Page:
After our time in Joshua Tree came to a close; our hands bloodied and bones exhausted, we set our sights a few hours north, to Las Vegas. Though many of you likely associate Vegas with public intoxication and endless partying, there lies a climbers paradise just outside the cities core. Red Rock consists of a stunning band of sandstone peaks reaching up to 2100m(7000ft) and is home to thousands of routes. No longer were the endless single pitch routes of Joshua Tree. We were walking up to the doorstep of some of the most incredible multi-pitch routes in the west. Now we were in a completely different playground.



Our first day in the area we decided to go for a short and easy multi-pitch route to get our feet wet. Not realizing how busy that particular climb would be, our short day turned into an 11-hour adventure and constant waiting. After getting stuck behind other groups above and navigating a spicy walk-off in complete darkness, it was a pretty interesting way to get the party started. The next day we decided to take a breather and see what kind of single pitch routes the area had.

 
The decision to seek out smaller routes ended up being a perfect choice. We found a ton of great crack climbing and a beautiful bolted pinnacle set against Mount Wilson. The perfect day to reset and give our bodies a slight rest after a week of hard climbing.


Camping in Red Rock is a bit of a challenge. Unless you book months in advance, it’s unlikely you will get multiple days in the only campground available in the area. Blissfully(or naively) unaware of this reality, we were a bit shocked rolling up to a packed campground. We lucked out on our first night and found a pair of climbers willing to share their site with us while they had it. After that, we spent the rest of our nights searching for the next best place to camp. It wasn’t too difficult to find with a free app I use called “iOverlander”. The app shows government land and free campsites nearby for those living and traveling on the road. If all else fails, there is always a Walmart parking lot to offer sanctuary.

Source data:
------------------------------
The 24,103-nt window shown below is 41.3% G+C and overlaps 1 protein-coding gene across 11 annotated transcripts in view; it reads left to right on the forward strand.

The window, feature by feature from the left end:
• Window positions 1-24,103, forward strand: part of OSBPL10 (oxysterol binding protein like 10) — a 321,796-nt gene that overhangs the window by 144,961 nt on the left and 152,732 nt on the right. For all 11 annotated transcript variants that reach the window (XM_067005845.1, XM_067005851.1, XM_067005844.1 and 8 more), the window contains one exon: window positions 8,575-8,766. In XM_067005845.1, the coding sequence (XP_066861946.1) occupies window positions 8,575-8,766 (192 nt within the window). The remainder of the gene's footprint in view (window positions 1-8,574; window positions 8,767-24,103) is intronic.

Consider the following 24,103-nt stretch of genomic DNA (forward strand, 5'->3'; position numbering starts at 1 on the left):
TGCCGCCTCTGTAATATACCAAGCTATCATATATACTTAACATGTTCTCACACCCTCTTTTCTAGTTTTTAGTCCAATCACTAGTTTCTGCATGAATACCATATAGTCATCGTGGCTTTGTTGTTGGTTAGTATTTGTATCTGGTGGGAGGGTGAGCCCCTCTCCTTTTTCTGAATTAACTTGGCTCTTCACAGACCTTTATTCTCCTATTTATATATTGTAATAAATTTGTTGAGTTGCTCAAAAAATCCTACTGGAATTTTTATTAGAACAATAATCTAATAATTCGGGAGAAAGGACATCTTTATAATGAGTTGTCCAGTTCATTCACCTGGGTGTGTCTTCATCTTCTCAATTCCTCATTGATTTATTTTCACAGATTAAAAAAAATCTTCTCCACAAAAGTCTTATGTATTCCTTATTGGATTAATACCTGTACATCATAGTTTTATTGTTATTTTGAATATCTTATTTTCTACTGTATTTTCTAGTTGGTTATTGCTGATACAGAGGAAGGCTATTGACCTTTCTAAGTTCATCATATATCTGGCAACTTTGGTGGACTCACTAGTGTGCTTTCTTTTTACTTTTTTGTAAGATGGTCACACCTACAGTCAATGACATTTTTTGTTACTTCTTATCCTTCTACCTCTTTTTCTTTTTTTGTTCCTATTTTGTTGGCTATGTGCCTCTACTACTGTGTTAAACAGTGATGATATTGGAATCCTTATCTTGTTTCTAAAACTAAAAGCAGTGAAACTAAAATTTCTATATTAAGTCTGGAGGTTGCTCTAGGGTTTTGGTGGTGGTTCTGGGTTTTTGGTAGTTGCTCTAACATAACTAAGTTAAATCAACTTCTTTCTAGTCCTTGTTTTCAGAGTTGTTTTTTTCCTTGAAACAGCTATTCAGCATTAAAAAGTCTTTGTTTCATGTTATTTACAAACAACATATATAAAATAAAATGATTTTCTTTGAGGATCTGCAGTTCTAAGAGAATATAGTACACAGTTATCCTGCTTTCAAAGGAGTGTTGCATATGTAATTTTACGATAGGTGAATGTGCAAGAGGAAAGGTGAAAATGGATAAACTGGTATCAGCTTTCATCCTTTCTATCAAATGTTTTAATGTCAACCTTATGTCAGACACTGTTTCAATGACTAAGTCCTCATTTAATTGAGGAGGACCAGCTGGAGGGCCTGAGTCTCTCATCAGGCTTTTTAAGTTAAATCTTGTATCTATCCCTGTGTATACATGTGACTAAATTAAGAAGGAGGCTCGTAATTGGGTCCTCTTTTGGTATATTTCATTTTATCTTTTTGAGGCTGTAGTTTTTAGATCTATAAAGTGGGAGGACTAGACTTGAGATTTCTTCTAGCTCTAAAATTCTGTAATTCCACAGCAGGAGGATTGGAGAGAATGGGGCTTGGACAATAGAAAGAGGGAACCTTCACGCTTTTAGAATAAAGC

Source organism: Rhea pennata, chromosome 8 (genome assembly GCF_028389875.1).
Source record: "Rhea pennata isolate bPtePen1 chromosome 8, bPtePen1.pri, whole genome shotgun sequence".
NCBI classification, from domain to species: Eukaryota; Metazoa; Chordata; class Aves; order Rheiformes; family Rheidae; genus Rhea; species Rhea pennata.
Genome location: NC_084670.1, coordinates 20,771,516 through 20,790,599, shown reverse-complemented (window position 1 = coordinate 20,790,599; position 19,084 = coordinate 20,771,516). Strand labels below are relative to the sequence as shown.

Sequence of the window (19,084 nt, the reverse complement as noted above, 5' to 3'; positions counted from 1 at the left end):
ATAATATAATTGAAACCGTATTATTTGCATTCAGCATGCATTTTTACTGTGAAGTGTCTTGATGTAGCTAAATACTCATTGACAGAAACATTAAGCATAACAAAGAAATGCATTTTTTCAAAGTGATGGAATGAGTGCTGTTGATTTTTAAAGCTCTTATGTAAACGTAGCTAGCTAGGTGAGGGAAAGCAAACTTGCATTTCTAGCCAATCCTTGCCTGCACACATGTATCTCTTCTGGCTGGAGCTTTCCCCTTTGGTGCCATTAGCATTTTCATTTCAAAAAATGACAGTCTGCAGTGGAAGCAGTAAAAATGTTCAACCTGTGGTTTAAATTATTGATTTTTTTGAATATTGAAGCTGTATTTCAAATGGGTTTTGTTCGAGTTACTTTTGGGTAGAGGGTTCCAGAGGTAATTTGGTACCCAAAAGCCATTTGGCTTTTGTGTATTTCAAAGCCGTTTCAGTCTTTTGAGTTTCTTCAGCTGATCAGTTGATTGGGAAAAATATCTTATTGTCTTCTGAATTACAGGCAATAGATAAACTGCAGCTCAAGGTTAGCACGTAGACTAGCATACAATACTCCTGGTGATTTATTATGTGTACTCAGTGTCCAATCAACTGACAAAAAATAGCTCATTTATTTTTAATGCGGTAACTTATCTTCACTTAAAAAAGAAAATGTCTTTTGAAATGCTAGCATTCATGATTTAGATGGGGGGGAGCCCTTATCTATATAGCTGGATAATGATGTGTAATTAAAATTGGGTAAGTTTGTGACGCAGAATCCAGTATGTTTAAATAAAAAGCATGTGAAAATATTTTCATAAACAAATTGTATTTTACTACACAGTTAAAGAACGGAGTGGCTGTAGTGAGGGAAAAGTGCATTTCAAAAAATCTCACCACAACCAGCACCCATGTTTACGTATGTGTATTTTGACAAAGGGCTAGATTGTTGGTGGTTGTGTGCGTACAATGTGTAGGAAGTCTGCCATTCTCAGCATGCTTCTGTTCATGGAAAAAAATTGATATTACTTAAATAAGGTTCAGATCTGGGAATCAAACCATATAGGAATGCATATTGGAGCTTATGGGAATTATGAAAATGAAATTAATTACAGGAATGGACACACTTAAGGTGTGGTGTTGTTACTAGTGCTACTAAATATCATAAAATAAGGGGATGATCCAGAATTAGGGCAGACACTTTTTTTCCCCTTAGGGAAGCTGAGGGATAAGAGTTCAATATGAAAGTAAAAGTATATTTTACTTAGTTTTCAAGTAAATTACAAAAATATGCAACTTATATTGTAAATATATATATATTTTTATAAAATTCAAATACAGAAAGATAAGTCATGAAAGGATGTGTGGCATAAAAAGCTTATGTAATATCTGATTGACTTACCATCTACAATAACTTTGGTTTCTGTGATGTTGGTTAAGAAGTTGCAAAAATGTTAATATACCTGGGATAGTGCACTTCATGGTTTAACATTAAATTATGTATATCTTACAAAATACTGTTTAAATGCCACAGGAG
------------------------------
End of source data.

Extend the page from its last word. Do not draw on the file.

We spent the remainder of our week exploring more walls while realizing why so many people make a yearly trip to this area. I think I may just start doing the same. I can not recommend the area enough; even if you don’t climb!


It was an amazing change of scenery going from the spring gloom of BC to sunny deserts. A huge thank you to Proof Eyewear for being a part of the trip and saving my delicate Canadian retinas from that glowing ball of fire in the sky.

Definitions:
Runout // Large distances between two pieces of protection.  Runouts make for big potential falls.
Grade // How hard a climb is, based on technical moves and hold difficulties.
Whipper // A large fall onto a piece of protection.
Single Pitch // A climb that is shorter than a single rope length of 60m. Climbers go up to an anchor and lower back to the ground. 
Multi Pitch // A climb that is longer than a single rope length of 60m. Climbings must make intermediary anchors as they go and will eventually finish at the top of a cliff. 
Walk Off // A trail that descends off the top of a cliff.